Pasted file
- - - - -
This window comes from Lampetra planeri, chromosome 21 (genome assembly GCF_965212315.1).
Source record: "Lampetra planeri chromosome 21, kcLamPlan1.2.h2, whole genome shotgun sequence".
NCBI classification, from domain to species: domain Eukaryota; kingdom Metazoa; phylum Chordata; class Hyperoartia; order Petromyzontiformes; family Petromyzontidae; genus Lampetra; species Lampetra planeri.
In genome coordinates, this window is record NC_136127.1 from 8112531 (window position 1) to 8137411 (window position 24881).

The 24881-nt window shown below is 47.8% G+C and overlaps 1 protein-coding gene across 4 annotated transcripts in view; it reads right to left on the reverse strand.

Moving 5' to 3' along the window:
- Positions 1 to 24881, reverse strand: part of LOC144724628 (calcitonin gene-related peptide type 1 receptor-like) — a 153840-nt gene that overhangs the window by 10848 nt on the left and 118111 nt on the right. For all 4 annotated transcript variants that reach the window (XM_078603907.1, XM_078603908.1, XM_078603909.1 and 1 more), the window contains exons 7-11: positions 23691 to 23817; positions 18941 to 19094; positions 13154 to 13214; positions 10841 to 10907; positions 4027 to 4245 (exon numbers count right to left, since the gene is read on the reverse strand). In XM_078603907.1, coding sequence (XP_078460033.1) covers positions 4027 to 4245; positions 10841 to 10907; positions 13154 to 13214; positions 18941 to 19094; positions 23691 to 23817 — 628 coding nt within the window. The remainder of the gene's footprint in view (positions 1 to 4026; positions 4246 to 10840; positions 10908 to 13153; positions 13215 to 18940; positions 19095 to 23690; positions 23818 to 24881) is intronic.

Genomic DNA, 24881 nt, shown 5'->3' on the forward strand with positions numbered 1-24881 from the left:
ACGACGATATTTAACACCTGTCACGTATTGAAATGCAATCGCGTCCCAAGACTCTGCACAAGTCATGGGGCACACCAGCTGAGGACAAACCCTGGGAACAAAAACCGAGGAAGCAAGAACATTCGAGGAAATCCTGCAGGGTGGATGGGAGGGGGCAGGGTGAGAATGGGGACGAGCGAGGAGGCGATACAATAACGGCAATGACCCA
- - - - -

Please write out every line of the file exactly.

This window comes from Lampetra planeri, chromosome 21 (genome assembly GCF_965212315.1).
Source record: "Lampetra planeri chromosome 21, kcLamPlan1.2.h2, whole genome shotgun sequence".
NCBI classification, from domain to species: domain Eukaryota; kingdom Metazoa; phylum Chordata; class Hyperoartia; order Petromyzontiformes; family Petromyzontidae; genus Lampetra; species Lampetra planeri.
In genome coordinates, this window is record NC_136127.1 from 8112531 (window position 1) to 8137411 (window position 24881).

The 24881-nt window shown below is 47.8% G+C and overlaps 1 protein-coding gene across 4 annotated transcripts in view; it reads right to left on the reverse strand.

Moving 5' to 3' along the window:
- Positions 1 to 24881, reverse strand: part of LOC144724628 (calcitonin gene-related peptide type 1 receptor-like) — a 153840-nt gene that overhangs the window by 10848 nt on the left and 118111 nt on the right. For all 4 annotated transcript variants that reach the window (XM_078603907.1, XM_078603908.1, XM_078603909.1 and 1 more), the window contains exons 7-11: positions 23691 to 23817; positions 18941 to 19094; positions 13154 to 13214; positions 10841 to 10907; positions 4027 to 4245 (exon numbers count right to left, since the gene is read on the reverse strand). In XM_078603907.1, coding sequence (XP_078460033.1) covers positions 4027 to 4245; positions 10841 to 10907; positions 13154 to 13214; positions 18941 to 19094; positions 23691 to 23817 — 628 coding nt within the window. The remainder of the gene's footprint in view (positions 1 to 4026; positions 4246 to 10840; positions 10908 to 13153; positions 13215 to 18940; positions 19095 to 23690; positions 23818 to 24881) is intronic.

Genomic DNA, 24881 nt, shown 5'->3' on the forward strand with positions numbered 1-24881 from the left:
ACGACGATATTTAACACCTGTCACGTATTGAAATGCAATCGCGTCCCAAGACTCTGCACAAGTCATGGGGCACACCAGCTGAGGACAAACCCTGGGAACAAAAACCGAGGAAGCAAGAACATTCGAGGAAATCCTGCAGGGTGGATGGGAGGGGGCAGGGTGAGAATGGGGACGAGCGAGGAGGCGATACAATAACGGCAATGACCCA